Vitamin D supplementation may be beneficial in depression

April 7, 2014
Vitamin D supplementation may be beneficial in depression

(HealthDay)—Vitamin D supplementation has no overall effect on depressive symptoms, but may have a significant effect for those with clinically significant depression, according to a review published online March 14 in Psychosomatic Medicine.

Jonathan A. Shaffer, Ph.D., from the Columbia University Medical Center in New York City, and colleagues conducted a systematic review to identify randomized trials that compared the effect of vitamin D supplementation with a control condition on depression or . Seven trials, involving 3,191 participants, were included in the analyses.

The researchers found that despite considerable heterogeneity there was no overall effect for vitamin D supplementation on depressive symptoms (standardized mean difference [SMD], −0.14; P = 0.16). For participants with clinically significant depressive symptoms or , vitamin D supplementation had a moderate, statistically significant effect (two studies: SMD, −0.60; P = 0.046), while the effect was small and nonsignificant for those without clinically significant depression (five studies: SMD, −0.04; P = 0.61). The risk of bias was unclear or high in most trials.

"Vitamin D supplementation may be effective for reducing depressive symptoms in patients with clinically significant depression; however, further high quality research is needed," the authors write.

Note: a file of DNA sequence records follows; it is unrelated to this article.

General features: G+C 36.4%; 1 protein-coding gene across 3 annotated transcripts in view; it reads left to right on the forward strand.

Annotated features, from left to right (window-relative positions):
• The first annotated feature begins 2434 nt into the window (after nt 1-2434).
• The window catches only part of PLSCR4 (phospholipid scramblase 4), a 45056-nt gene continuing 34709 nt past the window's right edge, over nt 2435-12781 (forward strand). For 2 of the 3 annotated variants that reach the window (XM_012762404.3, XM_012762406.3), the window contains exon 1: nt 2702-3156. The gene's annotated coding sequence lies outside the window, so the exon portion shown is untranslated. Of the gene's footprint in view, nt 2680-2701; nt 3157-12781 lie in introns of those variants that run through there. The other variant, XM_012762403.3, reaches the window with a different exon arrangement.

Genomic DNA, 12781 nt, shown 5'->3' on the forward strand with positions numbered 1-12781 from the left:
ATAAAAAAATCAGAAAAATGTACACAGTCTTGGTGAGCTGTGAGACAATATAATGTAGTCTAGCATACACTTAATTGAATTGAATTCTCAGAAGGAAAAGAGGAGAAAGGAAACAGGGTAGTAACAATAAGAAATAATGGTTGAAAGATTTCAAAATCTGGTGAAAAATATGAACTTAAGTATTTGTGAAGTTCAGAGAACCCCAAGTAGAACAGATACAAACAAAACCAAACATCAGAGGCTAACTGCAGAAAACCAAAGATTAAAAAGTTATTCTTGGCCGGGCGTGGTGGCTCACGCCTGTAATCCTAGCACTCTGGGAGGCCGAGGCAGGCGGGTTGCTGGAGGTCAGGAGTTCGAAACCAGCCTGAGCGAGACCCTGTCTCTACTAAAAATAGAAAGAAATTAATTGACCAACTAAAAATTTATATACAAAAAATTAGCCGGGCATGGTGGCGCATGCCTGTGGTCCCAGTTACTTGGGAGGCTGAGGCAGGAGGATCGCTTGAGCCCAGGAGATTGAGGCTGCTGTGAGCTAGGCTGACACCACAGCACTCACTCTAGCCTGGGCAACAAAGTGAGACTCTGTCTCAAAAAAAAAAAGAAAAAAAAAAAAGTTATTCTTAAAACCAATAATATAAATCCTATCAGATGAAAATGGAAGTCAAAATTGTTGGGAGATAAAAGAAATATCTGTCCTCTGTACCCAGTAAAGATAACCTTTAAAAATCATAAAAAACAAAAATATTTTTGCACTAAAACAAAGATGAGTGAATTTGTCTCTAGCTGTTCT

Explore further: Study finds no evidence that vitamin D supplements reduce depression

More information: Abstract
Full Text (subscription or payment may be required)

Related Stories

Recommended for you

Teens unlikely to be harmed by moderate digital screen use

January 13, 2017

Parents and pediatricians alike may worry about the effects of teens' screen time, but new findings from over 120,000 adolescents in the UK indicate that the relationship between screen time and well-being is weak at best, ...

Schizophrenia could directly increase risk of diabetes

January 12, 2017

People with early schizophrenia are at an increased risk of developing diabetes, even when the effects of antipsychotic drugs, diet and exercise are taken out of the equation, according to an analysis by researchers from ...

0 comments

Please sign in to add a comment. Registration is free, and takes less than a minute. Read more

Click here to reset your password.
Sign in to get notified via email when new comments are made.